Last Updated: Friday, 19 May 2023, 07:24 GMT

Human Rights and Democracy Report 2017 - Venezuela

Publisher United Kingdom: Foreign and Commonwealth Office
Publication Date 16 July 2018
Cite as United Kingdom: Foreign and Commonwealth Office, Human Rights and Democracy Report 2017 - Venezuela, 16 July 2018, available at: [accessed 19 May 2023]
DisclaimerThis is not a UNHCR publication. UNHCR is not responsible for, nor does it necessarily endorse, its content. Any views expressed are solely those of the author or publisher and do not necessarily reflect those of UNHCR, the United Nations or its Member States.

The human rights situation in Venezuela deteriorated markedly in 2017. A wide range of civil and political rights violations, against a backdrop of reduced access to food and healthcare, were issues of particular concern.

The economic crisis, with hyper-inflation and continuing shortages of food and medicines, severely reduced the capacity of Venezuelans to meet their basic needs. According to Caritas International, the Global Acute Malnutrition Index, which measures the percentage of children under the age of five with acute to severe malnutrition, stood at 15.6% in November. Medical and pharmaceutical associations reported a sharp increase in cases of malaria, diphtheria, measles, and a lack of medication. Criminal violence remained a serious problem. One local NGO, Venezuelan Observatory of Violence, estimated more than 26,000 violent deaths in 2017. UNESCO figures suggest that nearly 50% of girls are not in primary education.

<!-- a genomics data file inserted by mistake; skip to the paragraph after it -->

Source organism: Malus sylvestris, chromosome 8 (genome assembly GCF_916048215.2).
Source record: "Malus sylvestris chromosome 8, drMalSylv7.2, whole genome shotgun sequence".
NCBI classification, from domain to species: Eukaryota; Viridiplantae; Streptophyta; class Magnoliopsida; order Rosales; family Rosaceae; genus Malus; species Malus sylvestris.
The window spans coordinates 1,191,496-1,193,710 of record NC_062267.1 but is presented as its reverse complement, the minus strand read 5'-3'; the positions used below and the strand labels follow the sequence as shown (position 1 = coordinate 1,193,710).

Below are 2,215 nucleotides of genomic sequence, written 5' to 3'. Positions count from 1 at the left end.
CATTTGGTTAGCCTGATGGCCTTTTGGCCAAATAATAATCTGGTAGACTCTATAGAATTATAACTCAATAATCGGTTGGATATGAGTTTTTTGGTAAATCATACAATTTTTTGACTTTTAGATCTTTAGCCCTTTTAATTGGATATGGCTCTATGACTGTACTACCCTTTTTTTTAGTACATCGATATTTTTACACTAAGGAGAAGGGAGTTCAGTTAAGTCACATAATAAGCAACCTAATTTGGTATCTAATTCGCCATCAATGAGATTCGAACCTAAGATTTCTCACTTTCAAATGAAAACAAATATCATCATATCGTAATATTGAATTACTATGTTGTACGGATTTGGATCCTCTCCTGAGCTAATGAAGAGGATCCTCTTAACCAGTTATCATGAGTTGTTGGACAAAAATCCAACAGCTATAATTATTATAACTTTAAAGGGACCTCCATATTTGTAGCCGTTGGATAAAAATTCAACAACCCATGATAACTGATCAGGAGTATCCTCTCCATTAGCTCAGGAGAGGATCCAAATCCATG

The International Migration Laboratory of the Simon Bolivar University calculated that the number of Venezuelans living overseas doubled between 2015 and 2017, growing from an estimated 1.4 to 3.2 million. UNHCR reported that the number of Venezuelan asylum-seekers increased from 34,200 in 2016 to 52,000 in 2017.

In March, Venezuela accepted 193 and noted 81 recommendations out of the 274 it had received from 102 countries during its Universal Periodic Review at the UN Human Rights Council in November 2016. The UK's recommendations on outcomes-based political dialogue and enhanced cooperation with the UN OHCHR were not accepted.

Political violence soared in Venezuela, especially between April and August when there were sustained protests against the government. An OHCHR report published in September reported at least 124 deaths and the arbitrary detention of more than 5,000 individuals during the protests. Patterns of ill-treatment were reported, in some cases amounting to torture. OHCHR also highlighted that more than 600 civilians had been tried at military courts for offences including treason, rebellion and theft of military equipment, following anti-government protests between April and July 2017.

Protests started following two rulings by the Venezuelan Supreme Court at the end of March. By these rulings, the Supreme Court gave itself new powers to exercise the legislative powers of the National Assembly and to restrict the parliamentary immunity of MPs. The opposition declared this an attack on the autonomy of parliament. The Supreme Court announcements provoked strong international reactions, including from the UK and the EU.